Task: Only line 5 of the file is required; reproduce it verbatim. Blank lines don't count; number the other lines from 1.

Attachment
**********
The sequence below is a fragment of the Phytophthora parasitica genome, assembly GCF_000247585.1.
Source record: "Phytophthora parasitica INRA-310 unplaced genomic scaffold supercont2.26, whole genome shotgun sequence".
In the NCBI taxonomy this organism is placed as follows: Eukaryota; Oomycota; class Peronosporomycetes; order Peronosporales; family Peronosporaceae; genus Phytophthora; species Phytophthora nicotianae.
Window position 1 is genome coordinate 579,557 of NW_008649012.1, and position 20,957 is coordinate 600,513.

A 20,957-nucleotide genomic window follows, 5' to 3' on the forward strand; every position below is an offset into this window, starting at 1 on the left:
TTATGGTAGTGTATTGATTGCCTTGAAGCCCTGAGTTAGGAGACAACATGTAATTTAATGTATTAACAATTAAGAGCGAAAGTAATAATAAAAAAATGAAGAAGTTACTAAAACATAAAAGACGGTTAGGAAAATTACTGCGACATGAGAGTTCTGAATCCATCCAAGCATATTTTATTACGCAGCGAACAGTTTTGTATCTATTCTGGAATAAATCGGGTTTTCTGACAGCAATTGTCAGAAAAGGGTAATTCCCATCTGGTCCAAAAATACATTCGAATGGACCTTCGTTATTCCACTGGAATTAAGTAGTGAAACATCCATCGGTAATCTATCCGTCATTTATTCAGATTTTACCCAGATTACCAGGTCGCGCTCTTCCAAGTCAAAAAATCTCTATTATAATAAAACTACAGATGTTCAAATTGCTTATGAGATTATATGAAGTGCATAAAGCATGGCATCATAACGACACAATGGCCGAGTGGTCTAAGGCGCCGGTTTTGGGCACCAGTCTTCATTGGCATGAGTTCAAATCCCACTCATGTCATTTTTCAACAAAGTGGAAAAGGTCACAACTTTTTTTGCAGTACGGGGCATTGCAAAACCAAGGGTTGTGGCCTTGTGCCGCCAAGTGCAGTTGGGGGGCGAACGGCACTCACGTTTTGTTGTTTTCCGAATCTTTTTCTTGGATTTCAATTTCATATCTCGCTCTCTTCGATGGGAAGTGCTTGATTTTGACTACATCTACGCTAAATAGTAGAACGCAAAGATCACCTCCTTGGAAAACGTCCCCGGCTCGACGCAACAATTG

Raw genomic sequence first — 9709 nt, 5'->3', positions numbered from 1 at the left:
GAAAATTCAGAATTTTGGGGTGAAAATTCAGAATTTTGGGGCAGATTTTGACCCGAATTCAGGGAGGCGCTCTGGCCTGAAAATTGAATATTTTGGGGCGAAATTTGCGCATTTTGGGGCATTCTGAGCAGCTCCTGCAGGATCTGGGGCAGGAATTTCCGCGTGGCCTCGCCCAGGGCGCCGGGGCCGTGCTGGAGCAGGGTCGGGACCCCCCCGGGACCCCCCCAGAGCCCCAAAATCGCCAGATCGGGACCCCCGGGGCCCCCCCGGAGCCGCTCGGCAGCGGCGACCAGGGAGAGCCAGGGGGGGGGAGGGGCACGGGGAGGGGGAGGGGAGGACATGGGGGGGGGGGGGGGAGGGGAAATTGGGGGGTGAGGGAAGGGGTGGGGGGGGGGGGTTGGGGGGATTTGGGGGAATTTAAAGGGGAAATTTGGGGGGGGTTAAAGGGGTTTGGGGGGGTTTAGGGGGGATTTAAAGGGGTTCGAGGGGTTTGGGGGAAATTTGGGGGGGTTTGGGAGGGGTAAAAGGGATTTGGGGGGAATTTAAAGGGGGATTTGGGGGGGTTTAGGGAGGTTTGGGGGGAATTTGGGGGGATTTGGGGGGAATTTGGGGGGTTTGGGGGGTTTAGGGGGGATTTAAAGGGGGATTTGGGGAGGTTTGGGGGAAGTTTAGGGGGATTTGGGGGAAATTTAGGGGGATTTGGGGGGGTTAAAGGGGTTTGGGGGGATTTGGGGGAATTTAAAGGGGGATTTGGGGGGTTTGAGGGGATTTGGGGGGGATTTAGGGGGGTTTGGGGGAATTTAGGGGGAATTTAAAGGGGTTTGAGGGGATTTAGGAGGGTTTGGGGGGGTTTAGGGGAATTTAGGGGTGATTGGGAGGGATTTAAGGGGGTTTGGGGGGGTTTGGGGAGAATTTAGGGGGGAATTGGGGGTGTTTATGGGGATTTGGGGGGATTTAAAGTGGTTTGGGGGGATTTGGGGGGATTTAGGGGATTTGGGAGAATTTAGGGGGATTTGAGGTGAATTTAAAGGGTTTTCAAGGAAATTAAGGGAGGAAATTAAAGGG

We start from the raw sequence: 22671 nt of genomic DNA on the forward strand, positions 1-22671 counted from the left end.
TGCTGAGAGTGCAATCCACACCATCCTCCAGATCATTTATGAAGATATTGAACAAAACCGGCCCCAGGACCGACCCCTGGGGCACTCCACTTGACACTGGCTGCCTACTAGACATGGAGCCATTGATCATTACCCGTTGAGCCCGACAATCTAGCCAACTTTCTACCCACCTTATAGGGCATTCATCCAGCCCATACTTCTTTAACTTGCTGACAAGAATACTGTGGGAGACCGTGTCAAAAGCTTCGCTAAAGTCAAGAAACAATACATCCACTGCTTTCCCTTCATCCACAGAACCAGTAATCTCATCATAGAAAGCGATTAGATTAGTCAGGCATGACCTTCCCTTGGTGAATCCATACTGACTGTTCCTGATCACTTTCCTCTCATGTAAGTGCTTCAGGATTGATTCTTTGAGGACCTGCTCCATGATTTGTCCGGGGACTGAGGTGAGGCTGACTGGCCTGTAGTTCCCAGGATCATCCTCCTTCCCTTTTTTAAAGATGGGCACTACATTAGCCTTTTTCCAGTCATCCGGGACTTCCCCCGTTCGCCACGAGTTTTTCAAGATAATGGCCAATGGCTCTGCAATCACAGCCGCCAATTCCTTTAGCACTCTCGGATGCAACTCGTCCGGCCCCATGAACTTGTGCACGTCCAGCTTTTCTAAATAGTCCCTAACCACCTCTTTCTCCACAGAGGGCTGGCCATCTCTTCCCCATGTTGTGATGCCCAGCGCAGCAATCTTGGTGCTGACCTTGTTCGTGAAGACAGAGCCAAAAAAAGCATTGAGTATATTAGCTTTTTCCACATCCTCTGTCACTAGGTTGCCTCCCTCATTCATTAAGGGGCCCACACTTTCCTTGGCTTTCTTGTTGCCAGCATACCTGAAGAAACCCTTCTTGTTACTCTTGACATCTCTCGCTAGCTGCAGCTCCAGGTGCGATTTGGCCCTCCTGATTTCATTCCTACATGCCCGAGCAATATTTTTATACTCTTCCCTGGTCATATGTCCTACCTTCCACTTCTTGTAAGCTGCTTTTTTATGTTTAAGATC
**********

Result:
A 20,957-nucleotide genomic window follows, 5' to 3' on the forward strand; every position below is an offset into this window, starting at 1 on the left: